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Re: set -F kills read -t

To add to what PWS just said ...

On Mar 18,  9:22am, Ray Andrews wrote:
} ... And the same run of tests is fine. I have no idea how this 'race
} condition' stuff works

"Race condition" is a term referring to what happens when two (or more)
tasks both wish to use the same resource at the same time, but the
resource is only available to one task at a time.  Think of restroom
stalls at a sports stadium at half time; someone ends up waiting, but
you can't tell in advance who will get there first.

In your case the writer is a janitor arriving to refill the paper towel
dispenser, and the reader has just used the sink and need to dry his
hands.  The -t option tells the reader that if the towel dispenser is
empty, he should immediately go away with his hands still wet.  If you
instead use -t 1, he waits 1 second to give the janitor a chance to do
his job.

}    $ echo $s | func0
}    lowercase s to a summer's day?
}    $ echo $S | func0
}    lowercase s to a summer's day?   << WRONG!

The "problem" here is that $input is a global variable, so it remained
set across runs of func0.  In the second case "read -t" failed (if we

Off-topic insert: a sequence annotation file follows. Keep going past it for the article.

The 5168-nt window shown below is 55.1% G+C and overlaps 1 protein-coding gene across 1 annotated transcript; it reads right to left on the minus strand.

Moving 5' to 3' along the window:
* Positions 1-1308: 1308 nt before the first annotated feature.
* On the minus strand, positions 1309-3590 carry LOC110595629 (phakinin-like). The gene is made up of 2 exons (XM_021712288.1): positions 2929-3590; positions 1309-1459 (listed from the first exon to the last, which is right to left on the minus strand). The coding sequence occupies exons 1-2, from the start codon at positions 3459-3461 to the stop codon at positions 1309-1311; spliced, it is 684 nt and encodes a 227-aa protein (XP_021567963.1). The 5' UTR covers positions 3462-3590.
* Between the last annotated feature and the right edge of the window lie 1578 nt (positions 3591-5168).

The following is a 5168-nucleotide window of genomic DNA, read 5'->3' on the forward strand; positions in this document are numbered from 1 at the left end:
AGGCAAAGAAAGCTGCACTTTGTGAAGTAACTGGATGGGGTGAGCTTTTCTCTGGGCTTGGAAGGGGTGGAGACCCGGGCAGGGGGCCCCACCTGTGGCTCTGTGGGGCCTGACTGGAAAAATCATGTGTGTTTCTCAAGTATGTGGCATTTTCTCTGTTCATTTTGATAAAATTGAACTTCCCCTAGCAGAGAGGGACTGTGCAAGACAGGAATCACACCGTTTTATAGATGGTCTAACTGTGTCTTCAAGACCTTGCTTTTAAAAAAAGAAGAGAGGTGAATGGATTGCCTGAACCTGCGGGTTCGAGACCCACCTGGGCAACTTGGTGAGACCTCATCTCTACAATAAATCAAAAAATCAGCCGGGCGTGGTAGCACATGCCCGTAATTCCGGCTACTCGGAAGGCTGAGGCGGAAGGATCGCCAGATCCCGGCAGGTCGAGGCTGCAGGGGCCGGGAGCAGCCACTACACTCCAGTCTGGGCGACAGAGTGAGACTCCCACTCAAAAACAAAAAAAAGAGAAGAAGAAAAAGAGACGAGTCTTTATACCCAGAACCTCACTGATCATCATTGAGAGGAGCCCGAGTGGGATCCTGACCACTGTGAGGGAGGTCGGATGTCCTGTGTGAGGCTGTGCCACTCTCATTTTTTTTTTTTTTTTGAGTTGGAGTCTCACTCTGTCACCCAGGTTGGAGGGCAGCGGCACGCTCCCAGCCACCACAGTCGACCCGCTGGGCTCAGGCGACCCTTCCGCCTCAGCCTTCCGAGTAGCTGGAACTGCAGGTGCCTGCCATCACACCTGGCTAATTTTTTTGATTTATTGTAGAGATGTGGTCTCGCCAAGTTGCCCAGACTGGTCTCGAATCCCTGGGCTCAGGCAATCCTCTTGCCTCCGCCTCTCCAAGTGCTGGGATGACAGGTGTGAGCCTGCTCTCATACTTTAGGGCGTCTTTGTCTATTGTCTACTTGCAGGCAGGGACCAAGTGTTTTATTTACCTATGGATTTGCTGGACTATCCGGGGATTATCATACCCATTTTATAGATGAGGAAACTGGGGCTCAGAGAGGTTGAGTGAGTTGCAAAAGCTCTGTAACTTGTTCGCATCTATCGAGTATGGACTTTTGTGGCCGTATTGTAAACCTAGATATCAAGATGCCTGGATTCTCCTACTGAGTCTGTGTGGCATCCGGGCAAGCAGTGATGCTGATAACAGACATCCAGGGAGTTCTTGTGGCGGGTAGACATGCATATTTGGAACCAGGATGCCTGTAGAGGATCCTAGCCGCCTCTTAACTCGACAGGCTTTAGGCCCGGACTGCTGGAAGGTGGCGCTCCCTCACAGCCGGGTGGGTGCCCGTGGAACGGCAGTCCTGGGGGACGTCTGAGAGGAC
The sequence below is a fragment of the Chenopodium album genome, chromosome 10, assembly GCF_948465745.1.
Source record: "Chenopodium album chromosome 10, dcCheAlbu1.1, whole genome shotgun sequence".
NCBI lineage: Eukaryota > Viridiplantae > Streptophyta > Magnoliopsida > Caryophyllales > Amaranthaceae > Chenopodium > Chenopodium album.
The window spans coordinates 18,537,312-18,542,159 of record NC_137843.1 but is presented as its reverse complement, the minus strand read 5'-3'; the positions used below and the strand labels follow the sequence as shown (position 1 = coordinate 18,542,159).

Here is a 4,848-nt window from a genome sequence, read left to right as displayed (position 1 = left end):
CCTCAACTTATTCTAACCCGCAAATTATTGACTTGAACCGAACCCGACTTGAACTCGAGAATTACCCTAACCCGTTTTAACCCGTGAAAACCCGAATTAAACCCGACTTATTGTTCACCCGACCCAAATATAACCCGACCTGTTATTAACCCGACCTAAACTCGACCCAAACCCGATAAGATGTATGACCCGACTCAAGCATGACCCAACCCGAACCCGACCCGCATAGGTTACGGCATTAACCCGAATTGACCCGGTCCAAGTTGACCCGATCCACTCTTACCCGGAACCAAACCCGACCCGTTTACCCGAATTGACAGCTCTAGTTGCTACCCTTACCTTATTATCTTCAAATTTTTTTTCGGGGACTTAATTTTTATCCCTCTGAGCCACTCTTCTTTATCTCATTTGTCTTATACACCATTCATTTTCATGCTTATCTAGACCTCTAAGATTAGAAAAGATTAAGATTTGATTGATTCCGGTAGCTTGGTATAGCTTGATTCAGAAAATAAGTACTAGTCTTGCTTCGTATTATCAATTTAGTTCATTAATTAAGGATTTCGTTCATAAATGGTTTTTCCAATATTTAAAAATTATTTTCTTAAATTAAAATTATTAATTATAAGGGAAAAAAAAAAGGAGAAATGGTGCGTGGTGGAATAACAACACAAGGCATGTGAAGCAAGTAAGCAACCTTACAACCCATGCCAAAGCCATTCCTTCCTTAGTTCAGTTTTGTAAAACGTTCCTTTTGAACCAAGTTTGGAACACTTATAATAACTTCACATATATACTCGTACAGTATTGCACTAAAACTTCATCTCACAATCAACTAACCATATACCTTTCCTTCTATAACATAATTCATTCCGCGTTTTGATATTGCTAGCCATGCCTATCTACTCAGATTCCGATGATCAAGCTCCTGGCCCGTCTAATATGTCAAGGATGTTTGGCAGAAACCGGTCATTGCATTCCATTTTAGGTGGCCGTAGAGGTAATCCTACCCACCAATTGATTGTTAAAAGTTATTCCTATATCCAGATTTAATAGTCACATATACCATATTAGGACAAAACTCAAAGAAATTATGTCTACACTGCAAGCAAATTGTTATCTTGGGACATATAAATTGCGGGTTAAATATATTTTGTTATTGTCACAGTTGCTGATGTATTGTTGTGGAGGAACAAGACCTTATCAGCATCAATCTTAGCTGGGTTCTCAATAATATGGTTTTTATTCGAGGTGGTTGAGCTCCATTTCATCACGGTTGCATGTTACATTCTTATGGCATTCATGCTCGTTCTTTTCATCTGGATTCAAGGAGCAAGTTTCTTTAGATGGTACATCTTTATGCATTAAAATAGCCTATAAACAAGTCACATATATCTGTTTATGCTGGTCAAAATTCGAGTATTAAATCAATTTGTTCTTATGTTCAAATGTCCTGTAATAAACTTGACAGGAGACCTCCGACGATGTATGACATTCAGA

had bothered to test $? it would have been 1) so nothing new was put
into $input and the old value persisted.

You could fix this by declaring "local input;" which would cause input
to be reset every time the function is called, but that depends on
whether you want to be able to refer to $input after the function is

(One could argue that "read" should always erase the parameter to which
it was told to write, no matter whether the action of reading succeeds;
but that's a different conversation.)

} Nothing is more important than predictability.

Not always true.  The point of the -t option is to tell "read" that it
is in fact more important not to wait than it is to be predictable.

I suspect that what you really want is the answer to the question "is
my standard input a pipe?" and to go do something else if it is not.
Using "read -t" gives you an unpredictable answer to that question.

Without more context of what your function is meant to do when the
input is NOT a pipe, we can't tell you the best way to answer that
question, or even whether it's the right question in the first place.

Barton E. Schaefer

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